So, the FMS professional needs to be a good detective watching for signs of stress and concern (facial expressions and breathing are big keys here) and needs to ask questions to understand what the client is saying. Is it a pinching or burning sensation? Have you felt this sensation before? You must be armed with easily answered questions to assist you in understanding the sensation.

Typical interactions during screening:

Was there pain with that movement?

Client: No, it just felt really tight.

Answer – likely discomfort


Was there pain with that movement?

Client: Yes, that really burned.

Have you felt that before?

Client: Yes, going up and down steps.

Answer – likely pain



Was there pain with that movement?

Client: I’m not sure it felt “weird”.

Any pinching, or stabbing sensations?

Client: No.

Did it feel like a stretch?

Client: Yeah, a big stretch.

Answer – likely discomfort


Take the time to dive in and get clarity from the person being screened.


To continue or not to continue…that is the question

Seriously, when is a Shakespeare paraphrasing not appropriate…?

“So, if I find pain I stop the screen?” That is the question.

There are benefits and risks to continuing the screen in the presence of pain from Gray Cook's book, Movement.


  • The situation causing the pain could be aggravated.
  • The person might be fearful or apprehensive.
  • The painful episode may alter movement and not give a clear picture of the client’s current functional status.


  • A complete screen can provide a thorough representation of movement.
  • More than on movement pattern can cause the same pain. (more info for referral)
  • A different pain may be discovered if all movement pattern tests are performed.
  • A complete screen can serve as a baseline for future reference.

As professionals we must all decide and weigh the risk and benefit of continuing with our experience and comfort in the presence of a painful finding. Pain that is found that becomes persistent (does not go away after provocation) or increases after provocation is certainly a signal to stop and proceed with referral. Outside of that situation, continuing with the screen provides more information either for programming or for the Healthcare Provider to whom you are referring. Finding patterns uncomplicated by pain allows for movement opportunities and having a complete screen allows you to see what changes once the pain is no longer complicating the movement(s).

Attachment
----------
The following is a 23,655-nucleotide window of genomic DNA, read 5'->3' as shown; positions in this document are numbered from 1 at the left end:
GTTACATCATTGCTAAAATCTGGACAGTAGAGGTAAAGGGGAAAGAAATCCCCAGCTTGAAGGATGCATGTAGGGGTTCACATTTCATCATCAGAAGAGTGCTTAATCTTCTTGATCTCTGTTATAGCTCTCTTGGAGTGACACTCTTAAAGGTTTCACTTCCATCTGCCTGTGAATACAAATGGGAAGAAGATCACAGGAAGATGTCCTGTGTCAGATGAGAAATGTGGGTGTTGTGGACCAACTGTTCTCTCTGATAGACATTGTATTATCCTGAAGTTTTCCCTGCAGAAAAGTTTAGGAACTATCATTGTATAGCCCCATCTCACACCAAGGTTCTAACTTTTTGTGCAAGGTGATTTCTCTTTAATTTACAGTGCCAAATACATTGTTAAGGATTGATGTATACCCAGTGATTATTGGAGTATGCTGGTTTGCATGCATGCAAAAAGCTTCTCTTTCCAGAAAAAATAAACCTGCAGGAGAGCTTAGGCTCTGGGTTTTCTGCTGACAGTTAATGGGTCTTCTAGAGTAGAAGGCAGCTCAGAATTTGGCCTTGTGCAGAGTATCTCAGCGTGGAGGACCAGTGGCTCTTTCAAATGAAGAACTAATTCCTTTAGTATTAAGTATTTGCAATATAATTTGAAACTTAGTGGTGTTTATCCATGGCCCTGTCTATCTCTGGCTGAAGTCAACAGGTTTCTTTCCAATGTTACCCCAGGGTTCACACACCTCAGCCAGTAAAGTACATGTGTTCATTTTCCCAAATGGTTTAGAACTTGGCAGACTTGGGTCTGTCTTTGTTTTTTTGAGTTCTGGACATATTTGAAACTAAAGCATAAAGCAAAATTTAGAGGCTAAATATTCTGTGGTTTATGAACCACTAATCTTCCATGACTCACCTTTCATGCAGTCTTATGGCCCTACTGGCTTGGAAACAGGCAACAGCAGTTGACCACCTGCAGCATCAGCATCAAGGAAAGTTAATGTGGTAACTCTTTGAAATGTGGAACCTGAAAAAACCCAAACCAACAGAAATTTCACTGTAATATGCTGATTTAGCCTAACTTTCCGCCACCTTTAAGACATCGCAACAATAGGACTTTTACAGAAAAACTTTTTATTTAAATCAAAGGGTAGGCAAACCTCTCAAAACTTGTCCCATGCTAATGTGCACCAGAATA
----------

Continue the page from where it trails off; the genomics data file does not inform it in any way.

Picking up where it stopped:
What to do with discomfort?

We recommend scoring discomfort a Zero like pain but without referral. You will monitor the discomfort following Principle #2 (Protect before you Correct) and recheck the discomfort after each session. Protect (avoid) the discomfort while addressing the next score of One or asymmetry in the corrective algorithm just as you would with pain. If the discomfort remains and does not change then referral is recommended. 


Finding clarity is usually the result of asking the right questions and providing information that assists in understanding what is being asked. Pain is a complicated multifactorial “rabbit hole” that can impact movement and even quality of life. Unfortunately, we have reached a point where pain is expected. But, pain is not normal and is a signal that something needs to be addressed/changed. Take the time to find clarity in relation to pain.


Brett Jones is a Certified Athletic Trainer and Strength and Conditioning Specialist based in Pittsburgh, PA. Mr. Jones holds a Bachelor of Science in Sports Medicine from High Point University, a Master of Science in Rehabilitative Sciences from Clarion University of Pennsylvania, and is a Certified Strength & Conditioning Specialist (CSCS) from the National Strength and Conditioning Association (NSCA).

With over 20 years of experience, Brett has been sought out to consult with professional teams and athletes, as well as present throughout the United States and internationally.

As an Athletic Trainer who has transitioned into the fitness industry, Brett has taught kettlebell techniques and principles since 2003; currently acting as the Director of Education for StrongFirst.  He has also taught for Functional Movement Systems (FMS) since 2006, and has created multiple DVDs and manuals with world-renowned physical therapist Gray Cook, including the widely-praised “Secrets of…” series and currently acts as an Advisory Board Member for FMS in the development of curriculum and instructors.

Brett continues to evolve his approach to training and teaching, and is passionate about improving the quality of education for the fitness industry.  He is available for consultations and distance coaching by e-mailing him at Follow him on Twitter at @BrettEJones.


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    Harry Cekovich 4/13/2018 1:11:12 PM

    What about a potential unwillingness to admit to pain? I screened an individual recently who hit the criteria for a 2 on both his ILL tests, but he was DEFINITELY struggling with it. Shaking on both the way down and up and it took a couple seconds going each way, but said there wasn't any pain. Should that still get marked a 2?